Was born in 1818 at
Glasgow, Scotland. He emigrated to Australia in 1850, and settled in the
Moreton Bay district, then part of New South Wales. He practised as a
solicitor, took part in the movement for separation, and was elected a
representative for Ipswich in the New South Wales parliament. When the new
colony of Queensland was founded in 1859, he was elected to the first
parliament as member for his old district and was made chairman of
committees. In March 1862 he joined the Herbert (q.v.) ministry as
secretary for public lands and works, and when Herbert resigned on 1
February 1866, became premier. His ministry only lasted until 20 July
1866, when he resigned owing to the governor, Sir George Bowen (q.v.),
refusing to sanction a proposed issue of "inconvertible government notes".
Bowen called on Herbert to form a new ministry which immediately carried
an act authorizing the issue of exchequer bills. This carried the colony
through a financial crisis caused by the failure of the Agra and
Masterman's bank, which had arranged a loan for railway extensions.
Herbert had to leave for England almost at once, a reconstruction of the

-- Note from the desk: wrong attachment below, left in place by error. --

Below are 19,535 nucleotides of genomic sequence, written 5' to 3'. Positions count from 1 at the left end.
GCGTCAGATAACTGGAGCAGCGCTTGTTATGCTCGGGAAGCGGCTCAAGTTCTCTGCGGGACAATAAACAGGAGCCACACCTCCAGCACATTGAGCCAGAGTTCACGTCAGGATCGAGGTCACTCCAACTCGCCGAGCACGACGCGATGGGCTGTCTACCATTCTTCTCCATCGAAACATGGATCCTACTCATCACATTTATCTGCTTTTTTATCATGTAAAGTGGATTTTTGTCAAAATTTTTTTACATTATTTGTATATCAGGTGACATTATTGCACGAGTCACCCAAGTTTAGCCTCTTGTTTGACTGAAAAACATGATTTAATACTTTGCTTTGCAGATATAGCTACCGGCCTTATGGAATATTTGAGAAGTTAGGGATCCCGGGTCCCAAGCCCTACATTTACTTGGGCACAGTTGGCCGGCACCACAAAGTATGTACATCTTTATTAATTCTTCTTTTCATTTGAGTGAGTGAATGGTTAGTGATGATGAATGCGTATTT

ministry was made, and Macalister again became premier on 7 August 1866.
He resigned a year later and was again elected chairman of committees When
Charles Lilley (q.v.) became premier in November 1868, Macalister took
office as secretary for public lands and works, and for the goldfields.
This ministry resigned in May 1870 and in November Macalister was elected
speaker. He lost his seat in June 1871 but was re-elected for Ipswich in
1873. He formed his third ministry in January 1874 and resigned in June
1876 to become agent-general for Queensland in London. His health failing
in 1881 he resigned his office as agent-general, and was granted a pension
of £500 a year. He died on 23 March 1883. He was created C.M.G. in 1876.
Macalister was a ready
speaker and a capable and energetic politician, who was always in a
prominent position in the early days of Queensland politics.